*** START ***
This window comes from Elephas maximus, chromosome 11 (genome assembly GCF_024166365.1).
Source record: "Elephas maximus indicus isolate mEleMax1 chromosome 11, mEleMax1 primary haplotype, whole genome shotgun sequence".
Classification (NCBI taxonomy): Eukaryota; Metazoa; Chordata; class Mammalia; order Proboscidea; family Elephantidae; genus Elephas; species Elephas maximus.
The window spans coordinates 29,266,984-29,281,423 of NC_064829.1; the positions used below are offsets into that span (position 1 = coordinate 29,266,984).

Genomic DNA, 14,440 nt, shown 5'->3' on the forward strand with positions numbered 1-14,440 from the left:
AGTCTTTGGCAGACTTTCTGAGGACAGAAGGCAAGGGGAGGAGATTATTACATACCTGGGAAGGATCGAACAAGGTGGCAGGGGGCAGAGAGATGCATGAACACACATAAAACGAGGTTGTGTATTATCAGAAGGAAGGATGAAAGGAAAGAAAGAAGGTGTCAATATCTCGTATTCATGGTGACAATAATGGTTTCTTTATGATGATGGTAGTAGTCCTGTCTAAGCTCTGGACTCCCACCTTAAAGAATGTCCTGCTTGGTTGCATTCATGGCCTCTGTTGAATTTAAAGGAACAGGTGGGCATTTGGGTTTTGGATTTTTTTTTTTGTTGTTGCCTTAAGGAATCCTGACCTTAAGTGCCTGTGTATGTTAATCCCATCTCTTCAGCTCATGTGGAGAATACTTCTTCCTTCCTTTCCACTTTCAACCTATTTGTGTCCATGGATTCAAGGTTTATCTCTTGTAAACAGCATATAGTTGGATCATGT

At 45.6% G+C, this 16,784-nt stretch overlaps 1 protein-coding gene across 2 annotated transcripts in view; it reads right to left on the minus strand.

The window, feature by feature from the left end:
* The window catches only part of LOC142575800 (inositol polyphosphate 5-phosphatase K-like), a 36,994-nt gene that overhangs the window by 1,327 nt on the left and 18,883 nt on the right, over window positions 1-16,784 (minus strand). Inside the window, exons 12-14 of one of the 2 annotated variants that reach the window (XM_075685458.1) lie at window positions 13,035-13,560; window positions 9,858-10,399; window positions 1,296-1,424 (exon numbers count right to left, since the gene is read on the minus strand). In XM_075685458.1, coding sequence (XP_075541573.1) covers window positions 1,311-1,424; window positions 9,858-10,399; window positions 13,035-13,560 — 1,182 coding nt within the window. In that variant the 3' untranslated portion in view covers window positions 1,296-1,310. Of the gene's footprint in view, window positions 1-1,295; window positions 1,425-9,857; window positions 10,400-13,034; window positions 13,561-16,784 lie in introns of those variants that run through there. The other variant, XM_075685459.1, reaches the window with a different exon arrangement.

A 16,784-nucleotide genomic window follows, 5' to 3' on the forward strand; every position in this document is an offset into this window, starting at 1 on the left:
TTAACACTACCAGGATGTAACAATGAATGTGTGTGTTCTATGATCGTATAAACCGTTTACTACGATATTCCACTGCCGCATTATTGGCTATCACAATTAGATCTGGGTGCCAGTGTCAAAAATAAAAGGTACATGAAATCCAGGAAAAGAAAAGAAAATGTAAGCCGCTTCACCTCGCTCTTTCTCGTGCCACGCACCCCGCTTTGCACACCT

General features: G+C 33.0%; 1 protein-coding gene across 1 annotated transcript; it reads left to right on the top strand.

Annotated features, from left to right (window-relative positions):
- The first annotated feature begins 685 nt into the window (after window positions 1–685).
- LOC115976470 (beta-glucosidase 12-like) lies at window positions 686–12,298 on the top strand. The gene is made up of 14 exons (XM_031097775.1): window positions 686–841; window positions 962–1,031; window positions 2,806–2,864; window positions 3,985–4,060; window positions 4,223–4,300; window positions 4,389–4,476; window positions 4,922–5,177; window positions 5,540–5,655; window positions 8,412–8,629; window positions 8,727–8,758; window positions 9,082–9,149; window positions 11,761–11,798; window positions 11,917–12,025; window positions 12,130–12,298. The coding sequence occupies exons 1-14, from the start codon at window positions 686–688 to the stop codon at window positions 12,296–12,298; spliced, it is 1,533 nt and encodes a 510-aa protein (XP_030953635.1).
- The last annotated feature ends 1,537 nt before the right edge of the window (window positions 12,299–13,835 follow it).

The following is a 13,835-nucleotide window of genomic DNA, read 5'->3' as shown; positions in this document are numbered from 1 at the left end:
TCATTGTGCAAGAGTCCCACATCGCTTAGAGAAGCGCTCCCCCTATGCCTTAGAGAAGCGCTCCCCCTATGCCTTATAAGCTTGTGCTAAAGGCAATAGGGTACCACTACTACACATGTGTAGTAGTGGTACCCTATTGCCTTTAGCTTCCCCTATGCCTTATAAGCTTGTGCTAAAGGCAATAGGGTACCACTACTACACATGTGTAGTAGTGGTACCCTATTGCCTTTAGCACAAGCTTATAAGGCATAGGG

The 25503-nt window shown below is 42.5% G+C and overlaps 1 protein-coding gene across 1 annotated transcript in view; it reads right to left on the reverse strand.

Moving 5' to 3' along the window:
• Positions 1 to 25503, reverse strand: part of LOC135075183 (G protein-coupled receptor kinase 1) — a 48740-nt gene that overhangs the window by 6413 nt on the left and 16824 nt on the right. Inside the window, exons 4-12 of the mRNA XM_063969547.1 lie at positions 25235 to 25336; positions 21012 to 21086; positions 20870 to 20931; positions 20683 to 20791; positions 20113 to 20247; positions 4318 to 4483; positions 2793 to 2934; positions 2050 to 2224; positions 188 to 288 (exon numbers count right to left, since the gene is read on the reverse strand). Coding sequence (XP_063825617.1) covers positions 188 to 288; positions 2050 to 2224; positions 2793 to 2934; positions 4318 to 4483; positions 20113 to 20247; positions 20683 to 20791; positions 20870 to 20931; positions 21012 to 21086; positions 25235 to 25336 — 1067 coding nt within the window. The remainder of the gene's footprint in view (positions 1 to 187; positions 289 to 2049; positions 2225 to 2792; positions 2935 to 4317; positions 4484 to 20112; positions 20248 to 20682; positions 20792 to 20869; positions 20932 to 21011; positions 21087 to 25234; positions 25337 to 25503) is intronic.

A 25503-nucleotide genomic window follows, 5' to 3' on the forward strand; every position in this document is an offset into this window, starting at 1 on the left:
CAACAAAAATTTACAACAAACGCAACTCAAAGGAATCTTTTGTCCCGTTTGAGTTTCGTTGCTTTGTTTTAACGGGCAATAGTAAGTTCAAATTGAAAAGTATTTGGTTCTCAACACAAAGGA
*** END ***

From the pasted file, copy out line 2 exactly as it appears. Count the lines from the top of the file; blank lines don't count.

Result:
Source record: "Elephas maximus indicus isolate mEleMax1 chromosome 11, mEleMax1 primary haplotype, whole genome shotgun sequence".